Darvish to get first post-break start for Chicago Cubs
The Chicago Cubs will come out of the all-star break with a three-game series next weekend against the Pittsburgh Pirates at Wrigley Field.
Manager Joe Maddon said Saturday he will go with a starting rotation of Yu Darvish, Jon Lester and Jose Quintana against the Pirates.
It's not certain when or if the Cubs will recall rookie right-hander Adbert Alzolay from Class AAA Iowa. Alzolay started Saturday night for Iowa.
Alzolay got into three games for the Cubs, starting two, after being recalled June 20 and winning in his debut as a reliever that night.
"We haven't popped him in yet at this particular time," Maddon said. "We're still considering some other items other than that first three starting the second half. He always has a chance, I can't deny that. There are certain things we saw that we want him to get better at."
Hoping for Zobrist:
Cubs president Theo Epstein said he does expect veteran infielder-outfielder Ben Zobrist to return at some point this season.
Zobrist has been on the restricted list since May 8 as he deals with family issues.
"We expect him back later in the year," Epstein said. "We have a sort of soft understanding of when that might be, but I don't want to put a timetable on it or overly rely on it, either. We're all looking forward to having him back if that's able to happen."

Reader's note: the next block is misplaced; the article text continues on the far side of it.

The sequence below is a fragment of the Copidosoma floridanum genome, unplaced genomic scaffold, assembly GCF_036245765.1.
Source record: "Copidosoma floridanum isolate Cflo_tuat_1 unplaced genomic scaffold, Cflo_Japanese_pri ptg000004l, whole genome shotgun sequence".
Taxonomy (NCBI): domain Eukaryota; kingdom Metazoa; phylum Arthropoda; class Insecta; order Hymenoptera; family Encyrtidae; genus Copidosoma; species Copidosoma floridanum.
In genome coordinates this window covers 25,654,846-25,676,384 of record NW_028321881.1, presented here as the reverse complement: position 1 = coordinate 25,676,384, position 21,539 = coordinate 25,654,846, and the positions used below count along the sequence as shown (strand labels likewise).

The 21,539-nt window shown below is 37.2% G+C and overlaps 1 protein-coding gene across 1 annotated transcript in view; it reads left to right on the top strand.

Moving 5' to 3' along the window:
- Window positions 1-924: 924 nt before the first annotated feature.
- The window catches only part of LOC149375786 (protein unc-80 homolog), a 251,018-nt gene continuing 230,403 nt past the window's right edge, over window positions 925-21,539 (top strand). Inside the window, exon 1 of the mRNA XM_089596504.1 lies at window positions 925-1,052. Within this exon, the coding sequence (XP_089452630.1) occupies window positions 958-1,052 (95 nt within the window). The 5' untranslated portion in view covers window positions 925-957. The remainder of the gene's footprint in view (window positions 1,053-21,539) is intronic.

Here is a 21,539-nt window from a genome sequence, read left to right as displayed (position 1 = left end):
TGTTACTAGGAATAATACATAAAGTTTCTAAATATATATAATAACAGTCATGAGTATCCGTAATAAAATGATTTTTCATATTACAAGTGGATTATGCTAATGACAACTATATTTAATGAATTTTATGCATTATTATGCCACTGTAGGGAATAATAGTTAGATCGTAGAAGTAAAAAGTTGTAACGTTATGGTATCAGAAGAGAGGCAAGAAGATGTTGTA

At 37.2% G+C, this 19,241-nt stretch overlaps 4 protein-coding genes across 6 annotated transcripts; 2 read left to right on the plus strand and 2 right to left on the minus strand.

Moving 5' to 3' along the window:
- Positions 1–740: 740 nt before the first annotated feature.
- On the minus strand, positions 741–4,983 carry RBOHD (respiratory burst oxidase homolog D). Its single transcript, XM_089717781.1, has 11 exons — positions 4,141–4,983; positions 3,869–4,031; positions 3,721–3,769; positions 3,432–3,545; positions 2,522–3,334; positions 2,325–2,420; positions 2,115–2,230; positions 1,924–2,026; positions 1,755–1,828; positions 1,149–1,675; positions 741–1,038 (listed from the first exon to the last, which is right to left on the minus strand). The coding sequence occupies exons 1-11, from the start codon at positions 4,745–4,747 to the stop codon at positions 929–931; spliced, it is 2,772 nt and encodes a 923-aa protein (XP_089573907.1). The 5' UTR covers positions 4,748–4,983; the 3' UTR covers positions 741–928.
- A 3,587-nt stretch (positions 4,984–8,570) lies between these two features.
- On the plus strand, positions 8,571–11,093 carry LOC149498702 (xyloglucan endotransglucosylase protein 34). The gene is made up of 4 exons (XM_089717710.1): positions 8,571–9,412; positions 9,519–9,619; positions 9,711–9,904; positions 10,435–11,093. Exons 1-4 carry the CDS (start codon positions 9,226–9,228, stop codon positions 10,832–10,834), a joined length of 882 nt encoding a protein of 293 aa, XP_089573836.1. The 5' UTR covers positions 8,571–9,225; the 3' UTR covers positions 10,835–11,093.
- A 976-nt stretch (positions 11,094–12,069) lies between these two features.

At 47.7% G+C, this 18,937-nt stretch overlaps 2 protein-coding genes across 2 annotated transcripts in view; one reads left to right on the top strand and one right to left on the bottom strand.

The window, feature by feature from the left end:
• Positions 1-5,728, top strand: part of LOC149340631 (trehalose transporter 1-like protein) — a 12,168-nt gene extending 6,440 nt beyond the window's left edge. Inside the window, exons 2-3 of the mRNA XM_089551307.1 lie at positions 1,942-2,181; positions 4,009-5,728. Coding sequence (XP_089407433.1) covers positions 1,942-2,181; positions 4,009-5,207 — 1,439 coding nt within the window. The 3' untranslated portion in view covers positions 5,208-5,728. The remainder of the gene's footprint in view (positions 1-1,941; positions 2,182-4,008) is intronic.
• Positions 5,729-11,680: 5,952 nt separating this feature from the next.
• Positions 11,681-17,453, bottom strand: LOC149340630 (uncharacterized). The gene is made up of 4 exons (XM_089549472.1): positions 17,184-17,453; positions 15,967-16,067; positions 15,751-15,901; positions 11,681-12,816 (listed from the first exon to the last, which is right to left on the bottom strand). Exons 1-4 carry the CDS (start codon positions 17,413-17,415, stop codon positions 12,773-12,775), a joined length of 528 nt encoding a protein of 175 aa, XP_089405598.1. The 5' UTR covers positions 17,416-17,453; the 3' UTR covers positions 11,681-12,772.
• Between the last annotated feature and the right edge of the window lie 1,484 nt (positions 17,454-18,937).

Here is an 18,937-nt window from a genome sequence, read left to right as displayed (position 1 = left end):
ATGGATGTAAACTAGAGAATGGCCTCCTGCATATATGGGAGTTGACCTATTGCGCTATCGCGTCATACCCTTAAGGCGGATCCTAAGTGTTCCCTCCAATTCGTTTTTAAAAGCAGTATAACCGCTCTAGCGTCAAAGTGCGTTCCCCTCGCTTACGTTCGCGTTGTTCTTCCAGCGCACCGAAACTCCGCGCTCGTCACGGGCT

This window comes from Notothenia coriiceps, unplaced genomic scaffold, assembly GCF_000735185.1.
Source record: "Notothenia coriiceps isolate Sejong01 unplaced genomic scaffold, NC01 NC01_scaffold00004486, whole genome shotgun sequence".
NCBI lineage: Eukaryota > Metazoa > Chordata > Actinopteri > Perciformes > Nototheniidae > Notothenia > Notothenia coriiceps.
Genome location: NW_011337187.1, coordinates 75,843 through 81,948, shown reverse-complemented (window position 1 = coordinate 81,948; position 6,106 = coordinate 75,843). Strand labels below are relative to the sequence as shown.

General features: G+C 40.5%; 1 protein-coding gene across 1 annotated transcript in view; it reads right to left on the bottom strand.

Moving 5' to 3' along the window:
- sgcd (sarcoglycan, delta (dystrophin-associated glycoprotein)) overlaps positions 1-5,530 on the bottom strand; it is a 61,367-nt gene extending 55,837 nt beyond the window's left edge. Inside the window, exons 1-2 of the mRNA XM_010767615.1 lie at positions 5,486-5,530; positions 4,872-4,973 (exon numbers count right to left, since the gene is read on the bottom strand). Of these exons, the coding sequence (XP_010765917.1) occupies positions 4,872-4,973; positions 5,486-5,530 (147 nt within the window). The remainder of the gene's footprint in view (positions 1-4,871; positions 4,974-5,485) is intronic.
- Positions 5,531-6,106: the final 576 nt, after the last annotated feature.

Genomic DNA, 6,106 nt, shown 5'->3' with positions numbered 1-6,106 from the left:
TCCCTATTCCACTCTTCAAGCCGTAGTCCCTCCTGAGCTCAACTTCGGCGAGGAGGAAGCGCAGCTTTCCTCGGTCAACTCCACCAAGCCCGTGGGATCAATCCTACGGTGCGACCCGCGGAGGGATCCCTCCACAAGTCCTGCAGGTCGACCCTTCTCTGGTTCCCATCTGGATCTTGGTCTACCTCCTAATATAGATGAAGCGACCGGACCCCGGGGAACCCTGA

Epstein said the Cubs do miss Zobrist's veteran leadership, but he did not want to put the team's recent struggles on that.
"We do miss him in the clubhouse," Epstein said. "He's such a pro, a veteran and a guy people would turn to when things were going fast. He had sort of seen it all, done it all.
"There have been plenty of days when you look at the lineup and you miss that, but I don't want to make that connection on one guy."
Not hating on Javy:
Joe Maddon said he is forgiving of a player such as Javier Baez, who failed to run out a ball hit to the wall in Pittsburgh on the road trip. Baez wound up on first base with a single.
"Be careful who you're talking about," Maddon said. "Javy plays like with his hair on fire almost 100 percent of the time. So when a guy makes a mistake like that, again, he knows. He knows it wasn't the right thing to do.
"I find it almost fascinating in a sense because to expect our guys to be perfect every day, they're not going to be. I love the way my guy plays. He sets the tone on a nightly basis, and if you make a mistake once in awhile, it's easy for me to overlook that in a sense. Nobody plays harder than he does, mentally or physically."